He knew that to translate the Bible was to give others an object of joy “which liveth and lasteth forever” (1 Peter 1:23, his translation). He had seen “the lyghte of the knowledge of the glorie of God” in the Hebrew scriptures. Like the prophet Jeremiah (15:16), these words were the “the joy and delight” of his heart. His relationship to Scripture in its original languages was not transactional but transcended duty and entered the realm of delight. Ancient Greek and Hebrew were precious to him because they were the home of Holy Scripture. As the Greek grammarian A T Robertson writes, the Scriptures were “the event where grammar becomes grace”.
Accessing even a little of the Bible in its original languages is an opportunity for a rich experience of Scripture. Put another way, in a vivid analogy used by Robertson: “The freshness of the strawberry cannot be preserved in any extract.” Examining the Greek enables us, for example, to experience Paul in his own words as he describes the invincible hope that he has in Jesus in Romans 8:35-37. Paul writes that the Christian exists in a double condition: always engulfed in conflict and yet completely, utterly triumphant. “Who shall separate us from the love of Christ? Shall tribulation, or distress, or persecution, or famine, or nakedness, or danger, or sword? [...] No, in all these things we are more than conquerors through him who loved us.”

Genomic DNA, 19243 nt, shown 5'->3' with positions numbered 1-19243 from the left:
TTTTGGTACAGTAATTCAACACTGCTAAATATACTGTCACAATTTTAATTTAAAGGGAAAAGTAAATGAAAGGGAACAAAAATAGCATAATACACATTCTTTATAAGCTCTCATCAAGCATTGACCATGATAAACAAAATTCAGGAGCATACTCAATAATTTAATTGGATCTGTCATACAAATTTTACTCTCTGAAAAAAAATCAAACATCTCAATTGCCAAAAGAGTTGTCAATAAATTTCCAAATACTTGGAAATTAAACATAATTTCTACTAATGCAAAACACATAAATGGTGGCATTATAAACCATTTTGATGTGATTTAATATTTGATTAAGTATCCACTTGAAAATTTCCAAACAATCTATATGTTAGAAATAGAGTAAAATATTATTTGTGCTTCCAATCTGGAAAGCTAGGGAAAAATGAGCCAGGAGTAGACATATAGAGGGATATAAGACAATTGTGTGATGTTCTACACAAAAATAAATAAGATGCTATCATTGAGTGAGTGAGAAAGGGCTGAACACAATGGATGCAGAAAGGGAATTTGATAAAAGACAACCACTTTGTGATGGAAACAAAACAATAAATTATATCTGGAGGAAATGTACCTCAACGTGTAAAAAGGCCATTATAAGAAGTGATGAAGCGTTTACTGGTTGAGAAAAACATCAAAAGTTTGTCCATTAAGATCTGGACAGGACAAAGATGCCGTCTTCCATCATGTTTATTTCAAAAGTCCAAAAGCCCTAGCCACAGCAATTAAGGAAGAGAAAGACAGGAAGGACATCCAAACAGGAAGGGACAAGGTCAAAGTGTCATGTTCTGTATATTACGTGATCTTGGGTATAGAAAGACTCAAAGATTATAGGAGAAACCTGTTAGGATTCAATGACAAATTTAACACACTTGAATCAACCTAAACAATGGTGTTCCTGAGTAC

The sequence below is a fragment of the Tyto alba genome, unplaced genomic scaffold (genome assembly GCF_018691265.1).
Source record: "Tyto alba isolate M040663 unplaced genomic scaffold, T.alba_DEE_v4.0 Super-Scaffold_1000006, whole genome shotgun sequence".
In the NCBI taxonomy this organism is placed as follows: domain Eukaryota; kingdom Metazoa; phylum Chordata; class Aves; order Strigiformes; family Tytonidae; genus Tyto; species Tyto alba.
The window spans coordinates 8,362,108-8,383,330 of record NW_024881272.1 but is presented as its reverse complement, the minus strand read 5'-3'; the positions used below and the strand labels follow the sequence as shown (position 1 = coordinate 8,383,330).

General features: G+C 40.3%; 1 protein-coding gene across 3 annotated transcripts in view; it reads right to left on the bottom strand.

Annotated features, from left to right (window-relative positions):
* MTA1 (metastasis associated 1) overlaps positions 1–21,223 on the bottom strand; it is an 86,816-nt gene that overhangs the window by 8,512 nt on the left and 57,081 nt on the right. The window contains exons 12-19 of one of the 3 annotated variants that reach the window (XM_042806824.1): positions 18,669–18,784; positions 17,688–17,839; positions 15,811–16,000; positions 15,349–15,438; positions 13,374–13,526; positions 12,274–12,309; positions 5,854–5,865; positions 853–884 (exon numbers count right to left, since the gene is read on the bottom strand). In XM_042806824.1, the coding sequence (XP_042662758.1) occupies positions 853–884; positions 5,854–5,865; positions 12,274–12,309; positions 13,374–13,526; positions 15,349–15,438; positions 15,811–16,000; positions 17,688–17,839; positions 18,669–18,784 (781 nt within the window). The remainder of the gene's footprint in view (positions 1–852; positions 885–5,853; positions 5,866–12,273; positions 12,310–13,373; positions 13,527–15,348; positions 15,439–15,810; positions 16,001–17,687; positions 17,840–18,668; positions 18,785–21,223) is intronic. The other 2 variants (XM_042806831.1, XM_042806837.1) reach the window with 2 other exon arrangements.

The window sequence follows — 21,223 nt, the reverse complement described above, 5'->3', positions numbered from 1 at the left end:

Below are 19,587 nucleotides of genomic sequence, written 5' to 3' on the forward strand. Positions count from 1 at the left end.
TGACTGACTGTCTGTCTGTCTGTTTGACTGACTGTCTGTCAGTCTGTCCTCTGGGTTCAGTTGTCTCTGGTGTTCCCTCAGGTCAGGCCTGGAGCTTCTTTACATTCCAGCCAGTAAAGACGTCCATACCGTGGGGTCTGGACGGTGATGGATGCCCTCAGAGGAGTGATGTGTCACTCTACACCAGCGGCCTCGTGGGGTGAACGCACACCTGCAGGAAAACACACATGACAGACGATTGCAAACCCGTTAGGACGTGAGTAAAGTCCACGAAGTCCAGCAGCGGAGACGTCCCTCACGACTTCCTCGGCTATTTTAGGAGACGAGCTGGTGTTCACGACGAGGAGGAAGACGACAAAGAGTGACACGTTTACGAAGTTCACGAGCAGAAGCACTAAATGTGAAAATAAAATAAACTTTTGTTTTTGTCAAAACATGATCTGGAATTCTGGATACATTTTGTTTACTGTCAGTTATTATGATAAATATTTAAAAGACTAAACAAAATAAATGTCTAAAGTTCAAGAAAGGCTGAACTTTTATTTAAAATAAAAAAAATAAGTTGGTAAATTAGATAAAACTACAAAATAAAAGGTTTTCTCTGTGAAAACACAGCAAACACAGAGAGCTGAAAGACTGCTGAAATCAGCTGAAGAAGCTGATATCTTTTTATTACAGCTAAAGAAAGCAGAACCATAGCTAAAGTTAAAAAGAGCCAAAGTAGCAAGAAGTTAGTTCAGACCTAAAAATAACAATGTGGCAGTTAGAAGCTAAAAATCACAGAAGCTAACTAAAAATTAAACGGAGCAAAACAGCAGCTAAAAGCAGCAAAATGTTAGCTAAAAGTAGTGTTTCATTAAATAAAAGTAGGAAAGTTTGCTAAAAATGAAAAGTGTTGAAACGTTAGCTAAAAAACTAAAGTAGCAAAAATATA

There is something of a swagger to this passage. Instead of stating his point directly (“you are secure in Christ”) he begins with a rhetorical question: “Who shall separate us?” He is not eliciting new information. He is boasting. Notice his word choice: we are “in all these things”. Paul uses a common container metaphor to depict the Christian as being engulfed by this litany of afflictions. Conflict is our state of life, and yet in the midst of it “we are more than conquerers”. The English phrase translates a single Greek word: ὑπερνικῶμεν (hupernikomen). Paul chose a word used in classical Greek literature (not from the Greek version of the Old Testament) to refer to the way that one person utterly devastates another in a battle to the point of complete and total humiliation. It comes from two words: ὑπερ (huper, “beyond”) and νικάω (nikao, “I am victorious”) and could be translated as “we are utterly triumphant” in English. As the early Church Father John Chrysostom explained: “[the word means] they did not merely conquer, but in a wondrous way” (translated by J B Morris, cited in Frank Thielman’s Romans). What is wondrous about it? It is that even these afflictions “work together for good” (28). Paul is saying in the most graphic way imaginable that God will do more than defeat these enemies, he will humiliate them by using them to “conform us to the image of his Son” (29). Not only will these afflictions fail to separate us from the love of Christ, he says, but they will fail utterly. This is how the triumph of Christian suffering is described –– with an emphatic “No!” to Paul’s rhetorical question. As Joseph tells his brothers in Genesis 50: “you meant evil against me, but God meant it for good”. Having tasted truth like this, it becomes easier to understand Tyndale’s final request.